- Identify the end goal. Short-term and long-term PM goals should be established right at the beginning. Some goals may include things like decreasing downtime by a certain number of hours, or reducing reactive repair costs by a certain percentage.
- Inventory equipment. Create an inventory of all equipment. This should include all relevant information, including serial numbers, specifications, and current condition of the equipment. Ensure all equipment has a unique identifying number. That number should be clearly marked on the machine, perhaps with a barcode label. Consider using Routes to group like equipment together, so only one generated PM work order can involve multiple pieces of equipment that all require the same procedure. This is especially helpful with inspections.
- Determine frequency of preventive maintenance. Not all machines will need the same amount of maintenance. Decide what type of PM is needed for each equipment. The same PM job steps can be triggered by either usage (# of running hours or cycles or miles) or else by elapsed time. For example, changing the oil either three months or 3,000 miles, whichever comes first. The system will know which one triggered it and not duplicate an unnecessary work order, both triggers get reset when the work order is generated. If you are not sure what to do, check with the Manufacturer (either website, or manual, or even talk with a representative) to see what procedures they recommend.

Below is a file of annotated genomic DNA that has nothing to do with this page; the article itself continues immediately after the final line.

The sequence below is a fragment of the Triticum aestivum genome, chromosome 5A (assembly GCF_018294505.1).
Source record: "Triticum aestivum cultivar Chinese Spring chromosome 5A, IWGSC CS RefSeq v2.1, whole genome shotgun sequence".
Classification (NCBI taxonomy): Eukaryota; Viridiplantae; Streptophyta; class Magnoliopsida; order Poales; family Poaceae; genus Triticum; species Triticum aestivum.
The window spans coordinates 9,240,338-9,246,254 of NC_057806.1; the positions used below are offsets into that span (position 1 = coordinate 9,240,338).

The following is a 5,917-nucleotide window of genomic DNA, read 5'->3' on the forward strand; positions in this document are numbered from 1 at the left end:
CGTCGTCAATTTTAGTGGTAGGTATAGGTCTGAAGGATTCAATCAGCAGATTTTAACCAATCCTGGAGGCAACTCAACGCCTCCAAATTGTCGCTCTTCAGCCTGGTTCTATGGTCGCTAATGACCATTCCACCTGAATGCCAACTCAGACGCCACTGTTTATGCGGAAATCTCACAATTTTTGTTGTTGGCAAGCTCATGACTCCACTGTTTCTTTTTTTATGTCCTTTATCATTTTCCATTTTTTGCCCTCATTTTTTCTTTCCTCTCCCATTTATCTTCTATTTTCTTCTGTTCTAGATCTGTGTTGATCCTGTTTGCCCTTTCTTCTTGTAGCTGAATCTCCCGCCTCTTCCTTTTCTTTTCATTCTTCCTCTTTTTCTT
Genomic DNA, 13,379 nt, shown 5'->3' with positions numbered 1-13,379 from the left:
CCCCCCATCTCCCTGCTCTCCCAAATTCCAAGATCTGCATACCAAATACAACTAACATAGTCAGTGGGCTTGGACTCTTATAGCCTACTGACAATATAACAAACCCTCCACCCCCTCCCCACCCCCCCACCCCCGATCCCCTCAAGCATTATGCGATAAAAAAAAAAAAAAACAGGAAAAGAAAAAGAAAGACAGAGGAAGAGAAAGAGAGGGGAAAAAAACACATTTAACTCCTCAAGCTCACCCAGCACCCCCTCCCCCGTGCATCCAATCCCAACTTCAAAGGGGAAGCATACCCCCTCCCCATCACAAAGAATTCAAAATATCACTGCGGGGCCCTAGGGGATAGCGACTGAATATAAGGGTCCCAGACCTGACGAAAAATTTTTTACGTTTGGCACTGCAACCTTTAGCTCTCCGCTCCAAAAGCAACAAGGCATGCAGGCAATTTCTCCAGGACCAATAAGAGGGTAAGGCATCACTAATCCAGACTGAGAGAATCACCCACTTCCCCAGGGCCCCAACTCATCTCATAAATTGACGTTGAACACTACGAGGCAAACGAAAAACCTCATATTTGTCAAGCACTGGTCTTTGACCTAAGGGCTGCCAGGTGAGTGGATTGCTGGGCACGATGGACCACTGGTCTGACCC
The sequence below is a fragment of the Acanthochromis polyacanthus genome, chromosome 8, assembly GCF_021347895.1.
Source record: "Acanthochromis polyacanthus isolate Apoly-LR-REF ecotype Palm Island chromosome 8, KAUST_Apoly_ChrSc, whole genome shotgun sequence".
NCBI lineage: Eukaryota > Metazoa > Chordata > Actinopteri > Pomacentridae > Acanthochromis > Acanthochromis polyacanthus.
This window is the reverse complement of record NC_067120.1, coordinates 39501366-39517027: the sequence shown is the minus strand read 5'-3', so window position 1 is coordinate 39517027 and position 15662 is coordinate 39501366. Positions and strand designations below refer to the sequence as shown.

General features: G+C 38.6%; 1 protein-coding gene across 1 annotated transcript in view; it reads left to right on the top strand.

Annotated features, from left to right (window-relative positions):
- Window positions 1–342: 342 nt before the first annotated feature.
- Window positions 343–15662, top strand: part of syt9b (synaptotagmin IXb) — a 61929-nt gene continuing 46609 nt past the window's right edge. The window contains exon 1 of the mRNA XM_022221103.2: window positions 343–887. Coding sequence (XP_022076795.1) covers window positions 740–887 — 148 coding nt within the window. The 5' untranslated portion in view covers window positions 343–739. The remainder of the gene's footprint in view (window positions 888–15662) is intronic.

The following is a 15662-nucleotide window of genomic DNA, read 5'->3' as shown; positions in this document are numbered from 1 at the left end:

- Consider the timing of PM Procedures. When setting the frequency, consider if they should be generated in advance to allow time to gather and/or order parts. Also, spread out the timing of the work orders, so for example if there are eight monthly procedures to cover all equipment, do two each week so they are not all due on the same day of the month.
- Plan the labor time. When it comes to the labor, include the estimated time to complete the task(s) so workers can better plan their day. Optionally you could specify who is doing the work, either by individual, or more generically by Crew, Craft, or Shift.